BARCELONA (Reuters) – Freelance photographer Jordi Saragossa is so concerned about the risk of contracting COVID-19 in Catalonia’s regional election on Sunday that he tried – and failed – to be discharged from mandatory monitoring duty and says he will sue if he gets ill.
Like him, around a third of people chosen by a draw to be election supervisors have asked to be exempted, despite assurances from authorities in the northeastern Spanish region that they could be tested for COVID-19 prior to the vote and given protective equipment to wear at polling stations.
“I would sue saying that I had warned them beforehand and that they should cover that cost,” the 32-year-old said, referring to the up to 3,000-euro losses he would expect to incur for his business were he to catch the virus.
His discharge request was denied by the electoral board because his justification of a potential economic impact was not legally considered a proper reason, he said.
“There’s obviously an infection risk. It’s obvious that there is not a zero risk despite (authorities) saying it will be very safe,” he said.
Catalonia’s election is viewed as a litmus test for the region’s separatist movement. Two pro-independence parties currently govern the region, but opinion polls are split on who could win this time.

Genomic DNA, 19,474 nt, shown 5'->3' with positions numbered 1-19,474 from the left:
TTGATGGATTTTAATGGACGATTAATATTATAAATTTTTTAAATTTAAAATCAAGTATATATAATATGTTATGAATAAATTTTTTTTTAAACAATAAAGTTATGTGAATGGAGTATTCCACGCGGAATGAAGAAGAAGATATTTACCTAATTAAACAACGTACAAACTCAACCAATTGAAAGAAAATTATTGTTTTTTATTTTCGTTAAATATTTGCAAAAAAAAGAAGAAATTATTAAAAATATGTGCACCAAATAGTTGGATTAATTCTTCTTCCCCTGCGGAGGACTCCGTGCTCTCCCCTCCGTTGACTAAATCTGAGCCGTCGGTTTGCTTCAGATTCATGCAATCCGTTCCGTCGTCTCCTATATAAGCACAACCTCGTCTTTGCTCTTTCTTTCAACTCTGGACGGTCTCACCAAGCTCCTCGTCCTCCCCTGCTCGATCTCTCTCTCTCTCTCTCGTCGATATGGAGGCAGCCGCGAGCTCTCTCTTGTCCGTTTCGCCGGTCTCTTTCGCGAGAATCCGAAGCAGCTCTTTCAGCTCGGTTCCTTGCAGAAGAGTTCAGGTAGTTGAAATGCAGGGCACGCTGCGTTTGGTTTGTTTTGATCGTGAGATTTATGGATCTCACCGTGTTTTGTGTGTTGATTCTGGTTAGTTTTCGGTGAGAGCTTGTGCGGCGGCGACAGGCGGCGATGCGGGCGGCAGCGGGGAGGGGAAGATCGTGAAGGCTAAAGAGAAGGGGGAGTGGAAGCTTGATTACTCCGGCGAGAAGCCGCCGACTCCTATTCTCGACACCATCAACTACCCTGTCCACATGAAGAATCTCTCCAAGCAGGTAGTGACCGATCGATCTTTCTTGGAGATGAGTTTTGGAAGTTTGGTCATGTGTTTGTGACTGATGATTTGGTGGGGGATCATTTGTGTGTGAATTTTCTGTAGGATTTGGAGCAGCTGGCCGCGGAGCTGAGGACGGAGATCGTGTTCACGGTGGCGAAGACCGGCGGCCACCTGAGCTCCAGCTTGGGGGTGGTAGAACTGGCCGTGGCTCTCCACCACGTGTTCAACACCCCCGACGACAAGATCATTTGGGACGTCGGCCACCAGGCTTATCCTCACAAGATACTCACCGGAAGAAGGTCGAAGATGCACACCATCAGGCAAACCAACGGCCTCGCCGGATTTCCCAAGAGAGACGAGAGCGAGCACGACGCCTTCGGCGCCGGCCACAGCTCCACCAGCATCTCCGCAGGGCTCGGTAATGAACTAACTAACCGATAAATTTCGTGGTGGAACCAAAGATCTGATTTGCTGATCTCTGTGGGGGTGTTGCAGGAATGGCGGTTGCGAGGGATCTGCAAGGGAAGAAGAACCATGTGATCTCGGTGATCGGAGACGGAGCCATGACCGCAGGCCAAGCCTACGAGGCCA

Spain has been among the worst-hit countries by the pandemic, although the average number of cases per 100,000 people in Catalonia in the last 14 days fell to 391 on Wednesday, down from a peak of over 620 in mid-January.
‘OUTRAGE AND FEAR’
Bernat Sole, Catalonia’s government official in charge of the election, said on Wednesday he wanted to transmit a “message of calm and security” regarding polling stations.
Election supervisors will be provided with two FFP2 masks, a face screen, gloves and alcohol gel.
In the specific voting time slot recommended for people who have a confirmed or suspected coronavirus infection, they will also have full-body medical gowns.
To minimize risks, close to 300,000 people – of the 5.5 million potential voters – have requested to vote by mail, a 350% rise from the 2017 election.
“It wouldn’t seem the most sensible thing to go voting there (at a polling station),” Omar Tubau, a 33-year-old cinema worker, said as he was voting at a post office.
The regional government had planned to move the election to May, citing an increasing pace of COVID-19 infections, but a court annulled the move, saying it lacked legal grounds.
Octavi Bisquert, 37, a company manager with diabetes, said he had suffered panic attacks when told he had been chosen to supervise a polling station, before the electoral board accepted his doctor’s request for him to be excluded.
“I felt a huge outrage and fear,” he said, stressing he had been working from home for a year with barely any social contact.
Reporting by Joan Faus, additional reporting by Luis Felipe Castilleja; Writing by Joan Faus; Editing by Ingrid Melander and Janet Lawrence